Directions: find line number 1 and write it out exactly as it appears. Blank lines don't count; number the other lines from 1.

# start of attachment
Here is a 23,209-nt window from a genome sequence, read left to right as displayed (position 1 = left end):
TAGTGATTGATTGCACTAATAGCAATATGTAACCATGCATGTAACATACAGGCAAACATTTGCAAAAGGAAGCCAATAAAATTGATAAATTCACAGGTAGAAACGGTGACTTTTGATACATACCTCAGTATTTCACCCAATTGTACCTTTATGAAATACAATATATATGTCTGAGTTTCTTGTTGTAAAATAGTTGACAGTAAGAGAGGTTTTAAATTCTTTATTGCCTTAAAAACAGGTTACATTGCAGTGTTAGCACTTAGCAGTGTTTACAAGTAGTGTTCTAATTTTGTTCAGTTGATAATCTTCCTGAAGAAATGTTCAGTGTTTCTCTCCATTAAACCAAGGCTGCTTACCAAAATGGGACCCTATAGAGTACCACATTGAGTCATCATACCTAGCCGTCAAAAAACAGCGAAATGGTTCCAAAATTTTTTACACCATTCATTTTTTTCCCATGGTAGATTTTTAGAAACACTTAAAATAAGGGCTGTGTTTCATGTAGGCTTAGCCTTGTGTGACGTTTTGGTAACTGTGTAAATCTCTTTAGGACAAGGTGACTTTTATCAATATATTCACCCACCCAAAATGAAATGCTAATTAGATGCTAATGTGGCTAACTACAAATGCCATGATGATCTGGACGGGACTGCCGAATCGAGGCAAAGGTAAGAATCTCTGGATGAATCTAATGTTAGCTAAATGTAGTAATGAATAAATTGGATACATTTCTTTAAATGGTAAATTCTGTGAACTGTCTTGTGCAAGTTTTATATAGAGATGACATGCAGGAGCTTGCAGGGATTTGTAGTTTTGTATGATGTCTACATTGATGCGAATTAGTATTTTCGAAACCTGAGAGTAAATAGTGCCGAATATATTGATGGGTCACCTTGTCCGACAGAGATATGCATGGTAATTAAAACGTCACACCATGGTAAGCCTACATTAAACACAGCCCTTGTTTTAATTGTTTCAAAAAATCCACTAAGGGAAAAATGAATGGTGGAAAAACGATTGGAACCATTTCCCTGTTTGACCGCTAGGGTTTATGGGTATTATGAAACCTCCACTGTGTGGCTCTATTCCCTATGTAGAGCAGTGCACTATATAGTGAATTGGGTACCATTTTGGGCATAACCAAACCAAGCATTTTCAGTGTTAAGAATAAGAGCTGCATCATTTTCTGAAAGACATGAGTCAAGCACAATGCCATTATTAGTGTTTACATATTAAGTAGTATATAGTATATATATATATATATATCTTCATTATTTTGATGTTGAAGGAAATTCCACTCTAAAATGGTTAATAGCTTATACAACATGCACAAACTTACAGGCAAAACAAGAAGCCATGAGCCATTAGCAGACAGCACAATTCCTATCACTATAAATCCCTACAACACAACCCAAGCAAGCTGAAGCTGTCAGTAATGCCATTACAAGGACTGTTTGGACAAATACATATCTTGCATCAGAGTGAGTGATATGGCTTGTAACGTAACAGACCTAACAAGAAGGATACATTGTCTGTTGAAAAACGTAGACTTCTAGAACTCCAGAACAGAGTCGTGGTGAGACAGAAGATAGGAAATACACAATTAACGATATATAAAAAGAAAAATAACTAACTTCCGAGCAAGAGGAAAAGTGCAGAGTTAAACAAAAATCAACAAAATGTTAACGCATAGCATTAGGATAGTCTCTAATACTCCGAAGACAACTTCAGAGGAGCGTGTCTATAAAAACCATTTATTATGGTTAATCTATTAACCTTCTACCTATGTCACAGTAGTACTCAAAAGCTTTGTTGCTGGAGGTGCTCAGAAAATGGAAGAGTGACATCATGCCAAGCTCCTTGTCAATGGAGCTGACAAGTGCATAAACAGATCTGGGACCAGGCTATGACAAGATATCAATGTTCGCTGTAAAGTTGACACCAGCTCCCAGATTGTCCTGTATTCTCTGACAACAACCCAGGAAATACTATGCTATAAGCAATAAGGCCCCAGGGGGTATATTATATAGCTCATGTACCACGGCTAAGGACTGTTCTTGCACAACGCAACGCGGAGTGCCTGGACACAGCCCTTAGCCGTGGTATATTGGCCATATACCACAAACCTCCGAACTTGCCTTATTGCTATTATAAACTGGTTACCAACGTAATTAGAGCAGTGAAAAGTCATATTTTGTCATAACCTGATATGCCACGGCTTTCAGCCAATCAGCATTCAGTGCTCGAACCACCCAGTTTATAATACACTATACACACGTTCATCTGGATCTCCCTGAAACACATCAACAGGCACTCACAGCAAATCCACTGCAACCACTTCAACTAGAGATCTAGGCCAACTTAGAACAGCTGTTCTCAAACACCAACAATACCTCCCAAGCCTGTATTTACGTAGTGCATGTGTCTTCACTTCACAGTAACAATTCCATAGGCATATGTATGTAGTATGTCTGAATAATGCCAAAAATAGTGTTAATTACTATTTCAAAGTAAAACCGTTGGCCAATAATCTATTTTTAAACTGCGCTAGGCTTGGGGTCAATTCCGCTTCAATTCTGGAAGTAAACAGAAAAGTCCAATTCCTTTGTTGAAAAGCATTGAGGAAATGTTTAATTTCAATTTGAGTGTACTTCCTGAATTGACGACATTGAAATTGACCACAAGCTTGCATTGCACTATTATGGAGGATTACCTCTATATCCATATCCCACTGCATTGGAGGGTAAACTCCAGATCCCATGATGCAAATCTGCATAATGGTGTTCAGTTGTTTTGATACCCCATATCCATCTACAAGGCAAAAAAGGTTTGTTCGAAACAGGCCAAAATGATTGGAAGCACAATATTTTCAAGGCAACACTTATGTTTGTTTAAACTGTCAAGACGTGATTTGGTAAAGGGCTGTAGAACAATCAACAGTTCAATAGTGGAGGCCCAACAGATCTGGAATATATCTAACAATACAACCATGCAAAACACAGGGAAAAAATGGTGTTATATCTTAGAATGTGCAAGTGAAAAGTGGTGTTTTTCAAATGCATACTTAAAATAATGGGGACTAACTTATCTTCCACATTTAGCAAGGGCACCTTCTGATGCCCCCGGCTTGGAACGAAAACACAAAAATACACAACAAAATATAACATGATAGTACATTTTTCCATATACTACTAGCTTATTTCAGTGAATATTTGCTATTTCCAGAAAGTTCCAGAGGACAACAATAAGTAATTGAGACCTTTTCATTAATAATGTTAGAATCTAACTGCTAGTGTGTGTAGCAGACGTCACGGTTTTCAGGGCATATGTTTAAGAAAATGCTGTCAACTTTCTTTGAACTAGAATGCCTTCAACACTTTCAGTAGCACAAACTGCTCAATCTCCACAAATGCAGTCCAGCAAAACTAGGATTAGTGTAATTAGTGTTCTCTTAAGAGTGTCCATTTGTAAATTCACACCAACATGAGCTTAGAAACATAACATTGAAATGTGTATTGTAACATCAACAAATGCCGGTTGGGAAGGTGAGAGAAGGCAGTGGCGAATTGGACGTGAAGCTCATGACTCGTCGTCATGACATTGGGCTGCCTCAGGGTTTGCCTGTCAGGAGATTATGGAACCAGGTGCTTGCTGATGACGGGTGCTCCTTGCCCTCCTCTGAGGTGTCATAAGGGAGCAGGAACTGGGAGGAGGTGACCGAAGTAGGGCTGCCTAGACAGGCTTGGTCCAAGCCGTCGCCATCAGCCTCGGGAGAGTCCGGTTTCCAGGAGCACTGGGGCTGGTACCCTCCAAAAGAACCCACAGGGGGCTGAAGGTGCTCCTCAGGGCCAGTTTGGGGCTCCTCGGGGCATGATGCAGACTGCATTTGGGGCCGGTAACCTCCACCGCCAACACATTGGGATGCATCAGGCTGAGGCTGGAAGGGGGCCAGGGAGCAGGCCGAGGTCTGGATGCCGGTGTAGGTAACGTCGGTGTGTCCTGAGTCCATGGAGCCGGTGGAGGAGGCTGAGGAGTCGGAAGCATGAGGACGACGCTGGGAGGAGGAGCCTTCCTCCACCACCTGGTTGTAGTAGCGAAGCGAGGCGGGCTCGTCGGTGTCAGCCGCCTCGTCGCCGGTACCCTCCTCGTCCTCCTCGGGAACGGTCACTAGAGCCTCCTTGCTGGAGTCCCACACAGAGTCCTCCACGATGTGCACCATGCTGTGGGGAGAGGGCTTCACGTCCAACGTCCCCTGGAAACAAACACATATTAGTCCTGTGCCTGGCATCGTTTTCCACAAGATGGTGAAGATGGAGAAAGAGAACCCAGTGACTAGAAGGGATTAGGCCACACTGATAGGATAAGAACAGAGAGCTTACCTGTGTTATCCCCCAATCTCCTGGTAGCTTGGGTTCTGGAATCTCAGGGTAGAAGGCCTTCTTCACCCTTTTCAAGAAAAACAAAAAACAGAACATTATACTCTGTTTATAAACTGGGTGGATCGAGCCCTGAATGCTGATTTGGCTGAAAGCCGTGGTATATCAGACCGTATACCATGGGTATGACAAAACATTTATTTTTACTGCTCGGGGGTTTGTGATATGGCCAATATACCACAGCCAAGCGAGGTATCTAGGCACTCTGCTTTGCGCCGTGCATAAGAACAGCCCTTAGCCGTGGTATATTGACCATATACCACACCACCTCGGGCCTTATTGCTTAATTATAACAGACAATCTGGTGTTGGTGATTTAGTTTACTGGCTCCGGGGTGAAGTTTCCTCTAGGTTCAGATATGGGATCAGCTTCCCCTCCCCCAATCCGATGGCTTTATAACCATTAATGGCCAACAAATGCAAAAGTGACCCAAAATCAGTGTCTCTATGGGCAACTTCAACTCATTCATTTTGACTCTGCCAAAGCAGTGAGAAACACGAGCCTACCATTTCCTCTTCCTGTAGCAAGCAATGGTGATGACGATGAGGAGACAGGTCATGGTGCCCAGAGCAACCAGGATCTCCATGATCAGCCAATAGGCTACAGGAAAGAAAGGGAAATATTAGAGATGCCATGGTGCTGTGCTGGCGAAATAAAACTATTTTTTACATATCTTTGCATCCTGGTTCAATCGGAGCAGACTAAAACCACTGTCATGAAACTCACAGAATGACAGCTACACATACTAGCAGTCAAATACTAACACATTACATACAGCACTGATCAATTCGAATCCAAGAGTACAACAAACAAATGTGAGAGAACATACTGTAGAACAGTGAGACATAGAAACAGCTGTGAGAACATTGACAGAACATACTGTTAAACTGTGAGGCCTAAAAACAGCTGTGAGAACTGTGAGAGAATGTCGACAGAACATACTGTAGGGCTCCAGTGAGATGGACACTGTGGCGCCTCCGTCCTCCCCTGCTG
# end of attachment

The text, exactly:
Here is a 23,209-nt window from a genome sequence, read left to right as displayed (position 1 = left end):